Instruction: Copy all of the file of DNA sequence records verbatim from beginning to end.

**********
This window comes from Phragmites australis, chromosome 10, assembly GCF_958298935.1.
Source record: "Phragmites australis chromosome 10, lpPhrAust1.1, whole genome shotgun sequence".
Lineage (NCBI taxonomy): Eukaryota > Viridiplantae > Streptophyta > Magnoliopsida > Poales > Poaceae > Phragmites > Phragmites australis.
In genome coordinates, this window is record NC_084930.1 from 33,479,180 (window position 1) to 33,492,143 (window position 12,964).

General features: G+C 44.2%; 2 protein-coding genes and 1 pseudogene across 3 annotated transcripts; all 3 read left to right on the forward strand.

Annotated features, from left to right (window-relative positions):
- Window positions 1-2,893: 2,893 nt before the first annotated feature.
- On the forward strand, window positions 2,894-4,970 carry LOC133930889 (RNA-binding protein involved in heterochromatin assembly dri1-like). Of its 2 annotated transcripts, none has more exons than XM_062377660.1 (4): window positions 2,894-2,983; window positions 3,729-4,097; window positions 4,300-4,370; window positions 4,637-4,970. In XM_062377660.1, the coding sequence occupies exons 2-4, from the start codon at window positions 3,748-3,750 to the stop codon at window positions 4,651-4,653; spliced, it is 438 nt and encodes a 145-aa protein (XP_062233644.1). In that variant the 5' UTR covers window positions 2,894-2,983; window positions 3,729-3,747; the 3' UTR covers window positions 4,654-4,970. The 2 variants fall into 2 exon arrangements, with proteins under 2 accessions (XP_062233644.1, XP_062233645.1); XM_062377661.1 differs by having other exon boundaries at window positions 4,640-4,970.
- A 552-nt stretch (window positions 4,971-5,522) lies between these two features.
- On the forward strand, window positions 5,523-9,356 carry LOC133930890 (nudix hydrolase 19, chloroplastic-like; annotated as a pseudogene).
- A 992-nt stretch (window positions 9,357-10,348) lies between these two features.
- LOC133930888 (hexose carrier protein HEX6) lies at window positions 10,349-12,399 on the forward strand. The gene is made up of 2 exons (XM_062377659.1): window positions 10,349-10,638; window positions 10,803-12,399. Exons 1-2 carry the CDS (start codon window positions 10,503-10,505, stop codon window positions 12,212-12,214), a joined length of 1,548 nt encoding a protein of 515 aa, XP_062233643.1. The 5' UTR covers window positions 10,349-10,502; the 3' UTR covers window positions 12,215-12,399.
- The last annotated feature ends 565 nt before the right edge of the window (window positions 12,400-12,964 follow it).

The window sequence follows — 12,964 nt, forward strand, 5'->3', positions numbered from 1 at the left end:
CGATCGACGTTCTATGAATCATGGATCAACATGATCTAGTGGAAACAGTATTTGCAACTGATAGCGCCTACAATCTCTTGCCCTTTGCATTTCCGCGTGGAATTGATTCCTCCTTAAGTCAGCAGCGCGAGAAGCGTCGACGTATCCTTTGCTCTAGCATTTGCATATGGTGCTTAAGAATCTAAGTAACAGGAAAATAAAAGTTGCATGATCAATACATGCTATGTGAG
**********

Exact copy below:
This window comes from Phragmites australis, chromosome 10, assembly GCF_958298935.1.
Source record: "Phragmites australis chromosome 10, lpPhrAust1.1, whole genome shotgun sequence".
Lineage (NCBI taxonomy): Eukaryota > Viridiplantae > Streptophyta > Magnoliopsida > Poales > Poaceae > Phragmites > Phragmites australis.
In genome coordinates, this window is record NC_084930.1 from 33,479,180 (window position 1) to 33,492,143 (window position 12,964).

General features: G+C 44.2%; 2 protein-coding genes and 1 pseudogene across 3 annotated transcripts; all 3 read left to right on the forward strand.

Annotated features, from left to right (window-relative positions):
- Window positions 1-2,893: 2,893 nt before the first annotated feature.
- On the forward strand, window positions 2,894-4,970 carry LOC133930889 (RNA-binding protein involved in heterochromatin assembly dri1-like). Of its 2 annotated transcripts, none has more exons than XM_062377660.1 (4): window positions 2,894-2,983; window positions 3,729-4,097; window positions 4,300-4,370; window positions 4,637-4,970. In XM_062377660.1, the coding sequence occupies exons 2-4, from the start codon at window positions 3,748-3,750 to the stop codon at window positions 4,651-4,653; spliced, it is 438 nt and encodes a 145-aa protein (XP_062233644.1). In that variant the 5' UTR covers window positions 2,894-2,983; window positions 3,729-3,747; the 3' UTR covers window positions 4,654-4,970. The 2 variants fall into 2 exon arrangements, with proteins under 2 accessions (XP_062233644.1, XP_062233645.1); XM_062377661.1 differs by having other exon boundaries at window positions 4,640-4,970.
- A 552-nt stretch (window positions 4,971-5,522) lies between these two features.
- On the forward strand, window positions 5,523-9,356 carry LOC133930890 (nudix hydrolase 19, chloroplastic-like; annotated as a pseudogene).
- A 992-nt stretch (window positions 9,357-10,348) lies between these two features.
- LOC133930888 (hexose carrier protein HEX6) lies at window positions 10,349-12,399 on the forward strand. The gene is made up of 2 exons (XM_062377659.1): window positions 10,349-10,638; window positions 10,803-12,399. Exons 1-2 carry the CDS (start codon window positions 10,503-10,505, stop codon window positions 12,212-12,214), a joined length of 1,548 nt encoding a protein of 515 aa, XP_062233643.1. The 5' UTR covers window positions 10,349-10,502; the 3' UTR covers window positions 12,215-12,399.
- The last annotated feature ends 565 nt before the right edge of the window (window positions 12,400-12,964 follow it).

The window sequence follows — 12,964 nt, forward strand, 5'->3', positions numbered from 1 at the left end:
CGATCGACGTTCTATGAATCATGGATCAACATGATCTAGTGGAAACAGTATTTGCAACTGATAGCGCCTACAATCTCTTGCCCTTTGCATTTCCGCGTGGAATTGATTCCTCCTTAAGTCAGCAGCGCGAGAAGCGTCGACGTATCCTTTGCTCTAGCATTTGCATATGGTGCTTAAGAATCTAAGTAACAGGAAAATAAAAGTTGCATGATCAATACATGCTATGTGAG